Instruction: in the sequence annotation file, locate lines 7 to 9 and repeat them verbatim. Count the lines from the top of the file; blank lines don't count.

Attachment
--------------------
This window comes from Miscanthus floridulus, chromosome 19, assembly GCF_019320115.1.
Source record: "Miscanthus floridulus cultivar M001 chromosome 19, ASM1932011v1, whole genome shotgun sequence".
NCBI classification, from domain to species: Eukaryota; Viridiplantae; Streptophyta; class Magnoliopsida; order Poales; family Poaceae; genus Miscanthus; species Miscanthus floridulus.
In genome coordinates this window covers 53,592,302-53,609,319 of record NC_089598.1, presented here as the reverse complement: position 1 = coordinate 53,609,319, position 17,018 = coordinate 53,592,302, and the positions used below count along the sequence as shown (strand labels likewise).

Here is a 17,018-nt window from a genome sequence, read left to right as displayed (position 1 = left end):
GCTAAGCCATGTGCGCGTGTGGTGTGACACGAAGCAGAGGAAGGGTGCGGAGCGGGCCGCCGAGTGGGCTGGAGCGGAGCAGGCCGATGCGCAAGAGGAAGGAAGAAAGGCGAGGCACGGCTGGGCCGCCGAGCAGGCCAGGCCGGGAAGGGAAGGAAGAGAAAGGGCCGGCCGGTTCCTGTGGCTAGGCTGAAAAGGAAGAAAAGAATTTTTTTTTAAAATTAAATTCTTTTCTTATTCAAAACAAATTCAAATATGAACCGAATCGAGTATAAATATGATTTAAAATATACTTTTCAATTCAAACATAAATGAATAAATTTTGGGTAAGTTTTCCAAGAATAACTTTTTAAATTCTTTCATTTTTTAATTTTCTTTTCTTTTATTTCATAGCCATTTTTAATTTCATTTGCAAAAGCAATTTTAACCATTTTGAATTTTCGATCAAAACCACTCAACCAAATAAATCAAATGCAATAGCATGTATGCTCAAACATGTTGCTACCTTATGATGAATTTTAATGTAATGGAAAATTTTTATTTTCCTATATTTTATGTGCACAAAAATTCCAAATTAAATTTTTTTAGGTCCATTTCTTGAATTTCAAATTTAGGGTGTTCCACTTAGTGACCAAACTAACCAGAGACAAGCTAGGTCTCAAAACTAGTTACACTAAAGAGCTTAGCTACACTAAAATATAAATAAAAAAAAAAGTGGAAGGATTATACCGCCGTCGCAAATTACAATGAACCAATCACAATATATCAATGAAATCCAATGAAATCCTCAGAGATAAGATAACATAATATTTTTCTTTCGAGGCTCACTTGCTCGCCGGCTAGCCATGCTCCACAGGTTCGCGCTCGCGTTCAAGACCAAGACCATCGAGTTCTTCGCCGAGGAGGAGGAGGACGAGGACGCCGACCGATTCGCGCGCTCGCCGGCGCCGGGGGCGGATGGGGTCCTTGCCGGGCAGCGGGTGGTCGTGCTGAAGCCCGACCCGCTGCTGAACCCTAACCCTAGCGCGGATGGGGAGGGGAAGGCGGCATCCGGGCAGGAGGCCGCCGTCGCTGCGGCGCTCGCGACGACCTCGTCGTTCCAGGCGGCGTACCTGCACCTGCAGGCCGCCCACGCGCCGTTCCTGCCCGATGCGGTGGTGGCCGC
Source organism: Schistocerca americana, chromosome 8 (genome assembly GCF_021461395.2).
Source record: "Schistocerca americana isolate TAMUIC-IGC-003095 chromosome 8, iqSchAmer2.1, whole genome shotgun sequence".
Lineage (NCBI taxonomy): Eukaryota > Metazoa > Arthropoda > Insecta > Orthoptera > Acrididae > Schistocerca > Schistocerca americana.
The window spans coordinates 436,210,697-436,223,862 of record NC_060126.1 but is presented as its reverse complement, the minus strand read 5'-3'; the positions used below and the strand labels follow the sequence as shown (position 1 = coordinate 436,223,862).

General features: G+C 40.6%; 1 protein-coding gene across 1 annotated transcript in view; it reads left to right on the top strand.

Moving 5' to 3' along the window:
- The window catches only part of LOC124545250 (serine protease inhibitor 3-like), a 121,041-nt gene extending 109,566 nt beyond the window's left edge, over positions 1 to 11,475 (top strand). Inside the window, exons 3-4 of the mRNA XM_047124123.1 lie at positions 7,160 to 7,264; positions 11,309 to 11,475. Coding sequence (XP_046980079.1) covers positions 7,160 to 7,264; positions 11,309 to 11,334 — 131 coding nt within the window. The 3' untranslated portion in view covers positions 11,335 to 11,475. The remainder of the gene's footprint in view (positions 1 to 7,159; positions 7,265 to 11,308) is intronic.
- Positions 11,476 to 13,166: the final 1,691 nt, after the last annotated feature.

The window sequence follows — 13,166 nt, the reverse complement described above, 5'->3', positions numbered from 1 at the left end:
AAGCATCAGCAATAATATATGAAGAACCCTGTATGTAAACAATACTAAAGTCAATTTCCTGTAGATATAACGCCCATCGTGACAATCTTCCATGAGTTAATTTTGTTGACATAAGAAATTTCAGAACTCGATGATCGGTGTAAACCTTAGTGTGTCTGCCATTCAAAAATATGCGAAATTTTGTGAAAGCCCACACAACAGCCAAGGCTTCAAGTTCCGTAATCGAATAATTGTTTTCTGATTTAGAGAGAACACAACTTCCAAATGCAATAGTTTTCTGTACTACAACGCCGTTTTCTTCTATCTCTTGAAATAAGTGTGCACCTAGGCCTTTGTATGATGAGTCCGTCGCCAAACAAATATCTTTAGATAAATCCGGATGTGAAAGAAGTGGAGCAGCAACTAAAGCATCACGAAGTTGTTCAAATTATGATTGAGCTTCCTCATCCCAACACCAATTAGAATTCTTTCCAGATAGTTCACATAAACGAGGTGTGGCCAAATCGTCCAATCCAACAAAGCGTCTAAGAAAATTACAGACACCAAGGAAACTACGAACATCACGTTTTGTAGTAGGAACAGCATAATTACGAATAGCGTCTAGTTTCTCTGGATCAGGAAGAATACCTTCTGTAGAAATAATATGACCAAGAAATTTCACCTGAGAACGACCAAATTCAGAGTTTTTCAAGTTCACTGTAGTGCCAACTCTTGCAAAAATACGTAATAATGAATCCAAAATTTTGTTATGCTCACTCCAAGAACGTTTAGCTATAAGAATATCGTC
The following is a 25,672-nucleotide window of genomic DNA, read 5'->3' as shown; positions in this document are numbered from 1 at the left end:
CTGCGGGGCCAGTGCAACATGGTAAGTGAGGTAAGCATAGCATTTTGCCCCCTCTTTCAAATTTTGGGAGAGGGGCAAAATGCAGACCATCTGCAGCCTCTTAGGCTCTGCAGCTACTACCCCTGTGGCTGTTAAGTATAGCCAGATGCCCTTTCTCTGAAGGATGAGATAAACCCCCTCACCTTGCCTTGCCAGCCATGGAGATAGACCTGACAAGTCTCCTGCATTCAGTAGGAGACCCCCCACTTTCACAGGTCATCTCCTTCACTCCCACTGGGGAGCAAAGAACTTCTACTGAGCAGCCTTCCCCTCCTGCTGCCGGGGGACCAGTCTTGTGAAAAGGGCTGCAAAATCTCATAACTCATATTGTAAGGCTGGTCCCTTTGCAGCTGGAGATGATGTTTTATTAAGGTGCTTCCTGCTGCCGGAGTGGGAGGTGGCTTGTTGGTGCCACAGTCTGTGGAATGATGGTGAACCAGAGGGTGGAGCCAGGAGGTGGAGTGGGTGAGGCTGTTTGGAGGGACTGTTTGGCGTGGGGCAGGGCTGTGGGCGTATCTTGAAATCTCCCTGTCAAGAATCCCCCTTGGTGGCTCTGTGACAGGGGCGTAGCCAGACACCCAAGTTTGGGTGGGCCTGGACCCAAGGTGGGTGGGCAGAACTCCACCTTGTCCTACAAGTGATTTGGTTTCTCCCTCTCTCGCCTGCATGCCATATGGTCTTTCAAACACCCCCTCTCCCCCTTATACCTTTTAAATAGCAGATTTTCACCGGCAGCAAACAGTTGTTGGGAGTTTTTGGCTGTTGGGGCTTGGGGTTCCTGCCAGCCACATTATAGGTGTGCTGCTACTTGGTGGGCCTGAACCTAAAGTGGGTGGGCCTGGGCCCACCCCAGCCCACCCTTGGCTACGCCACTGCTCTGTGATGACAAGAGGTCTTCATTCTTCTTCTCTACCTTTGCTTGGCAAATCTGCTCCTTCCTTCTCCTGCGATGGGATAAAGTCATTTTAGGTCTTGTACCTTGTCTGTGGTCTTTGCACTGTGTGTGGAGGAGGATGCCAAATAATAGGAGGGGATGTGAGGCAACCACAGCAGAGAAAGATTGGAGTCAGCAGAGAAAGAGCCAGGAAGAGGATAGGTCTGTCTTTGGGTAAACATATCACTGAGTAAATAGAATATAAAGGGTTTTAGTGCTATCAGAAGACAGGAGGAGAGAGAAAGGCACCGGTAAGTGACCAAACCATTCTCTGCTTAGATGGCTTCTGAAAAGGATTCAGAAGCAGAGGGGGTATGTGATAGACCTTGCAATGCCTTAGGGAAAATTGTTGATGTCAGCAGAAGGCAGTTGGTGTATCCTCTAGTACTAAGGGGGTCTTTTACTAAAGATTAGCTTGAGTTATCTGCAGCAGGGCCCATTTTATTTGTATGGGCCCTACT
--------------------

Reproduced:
Source organism: Schistocerca americana, chromosome 8 (genome assembly GCF_021461395.2).
Source record: "Schistocerca americana isolate TAMUIC-IGC-003095 chromosome 8, iqSchAmer2.1, whole genome shotgun sequence".
Lineage (NCBI taxonomy): Eukaryota > Metazoa > Arthropoda > Insecta > Orthoptera > Acrididae > Schistocerca > Schistocerca americana.